Use this URL to cite or link to this record in EThOS: https://ethos.bl.uk/OrderDetails.do?uin=uk.bl.ethos.764326
Title: The therapeutic use of metaphor : a heuristic study
Author: Lloyd, Jonathan
Awarding Body: University of Manchester
Current Institution: University of Manchester
Date of Award: 2015
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Abstract:
Background: This research was designed to explore the experience and understanding of counsellors' and psychotherapists' engagement with metaphors in the therapeutic process. The aim is to reflect on the experience of therapists involved in therapeutic metaphors from differing perspectives. Methodology: In a heuristic study a group of seven therapists (counsellors and psychotherapists) shared their use of metaphors in their therapy practice. Data were collected through an informal conversational interview that supported the participants to share their experiences in a natural dialogue. Findings: The experience of using metaphor in therapy appears to involve a multi-faceted web of generation, construction and development between the therapist and client. Various levels of depth of metaphor in therapy were identified along with links to transferential and cultural issues. Metaphors of hope also appear to be potentially important. Discussion: The findings suggest that the use of metaphors in therapy is pervasive. Metaphors that reflect an empathic connection and encounter between therapist and client were identified. Dualistic thinking around the origination of metaphors in therapy is challenged and the concept of co-creation and the mutual development of moving metaphors is discussed. Environmental and cultural influences are considered alongside transferential aspects. Conclusion: It appears that the use of metaphor in therapy is pervasive and offers an opportunity for therapeutic change. The consideration of the construction of metaphors and their mutual development may be useful for therapists to consider. This research highlights the need for more investigation with regard to client perspectives, the environmental impacts on metaphors in therapy and who the therapist and client stand for metaphorically for each other.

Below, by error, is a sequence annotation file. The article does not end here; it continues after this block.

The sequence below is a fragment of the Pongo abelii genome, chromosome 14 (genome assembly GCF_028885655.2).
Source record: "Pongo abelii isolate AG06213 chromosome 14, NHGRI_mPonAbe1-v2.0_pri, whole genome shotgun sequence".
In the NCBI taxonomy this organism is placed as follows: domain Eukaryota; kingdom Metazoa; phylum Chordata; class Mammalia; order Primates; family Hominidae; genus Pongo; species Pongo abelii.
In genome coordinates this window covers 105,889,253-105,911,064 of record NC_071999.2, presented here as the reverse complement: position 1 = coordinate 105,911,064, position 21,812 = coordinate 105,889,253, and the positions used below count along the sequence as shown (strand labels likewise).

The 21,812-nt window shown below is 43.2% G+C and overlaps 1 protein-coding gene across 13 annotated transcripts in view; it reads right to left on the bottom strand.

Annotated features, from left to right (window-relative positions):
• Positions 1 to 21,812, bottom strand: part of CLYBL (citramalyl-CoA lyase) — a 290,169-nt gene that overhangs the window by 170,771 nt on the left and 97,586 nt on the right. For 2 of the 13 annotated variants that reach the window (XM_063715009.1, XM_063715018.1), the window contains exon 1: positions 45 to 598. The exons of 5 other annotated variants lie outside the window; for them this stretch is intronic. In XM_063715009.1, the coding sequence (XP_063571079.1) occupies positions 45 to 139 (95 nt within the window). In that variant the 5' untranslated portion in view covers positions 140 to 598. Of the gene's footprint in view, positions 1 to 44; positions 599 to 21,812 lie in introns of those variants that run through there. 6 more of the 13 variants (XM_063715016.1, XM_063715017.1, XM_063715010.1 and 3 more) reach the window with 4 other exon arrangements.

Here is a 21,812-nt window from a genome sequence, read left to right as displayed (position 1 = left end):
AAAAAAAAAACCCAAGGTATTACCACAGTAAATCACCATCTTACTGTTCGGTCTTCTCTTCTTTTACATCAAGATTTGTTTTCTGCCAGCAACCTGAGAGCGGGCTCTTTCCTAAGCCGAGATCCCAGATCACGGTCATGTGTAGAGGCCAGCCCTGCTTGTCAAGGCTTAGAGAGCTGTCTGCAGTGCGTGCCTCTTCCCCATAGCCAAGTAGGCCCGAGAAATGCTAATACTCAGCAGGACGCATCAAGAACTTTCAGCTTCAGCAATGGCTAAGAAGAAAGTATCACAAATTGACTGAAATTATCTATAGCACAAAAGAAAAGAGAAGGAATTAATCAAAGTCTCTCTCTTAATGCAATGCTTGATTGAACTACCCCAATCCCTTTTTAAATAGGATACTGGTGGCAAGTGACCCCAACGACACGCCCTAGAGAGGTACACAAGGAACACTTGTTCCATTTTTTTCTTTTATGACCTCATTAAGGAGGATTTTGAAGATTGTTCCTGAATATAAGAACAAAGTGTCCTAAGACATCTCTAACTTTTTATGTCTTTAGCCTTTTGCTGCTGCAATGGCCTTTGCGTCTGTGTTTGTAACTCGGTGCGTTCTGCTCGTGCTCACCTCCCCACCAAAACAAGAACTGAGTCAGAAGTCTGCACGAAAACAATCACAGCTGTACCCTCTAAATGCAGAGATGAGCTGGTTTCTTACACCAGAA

Supervisor: Not available Sponsor: Not available
Qualification Name: Thesis (Ph.D.) Qualification Level: Doctoral
EThOS ID: uk.bl.ethos.764326  DOI: Not available
Keywords: Metaphor ; Therapeutic Metaphor ; Deep Metaphor ; Cryptophor ; Mutuality ; Counselling ; Psychotherapy ; Co-construction ; Hope ; Deep Encounter
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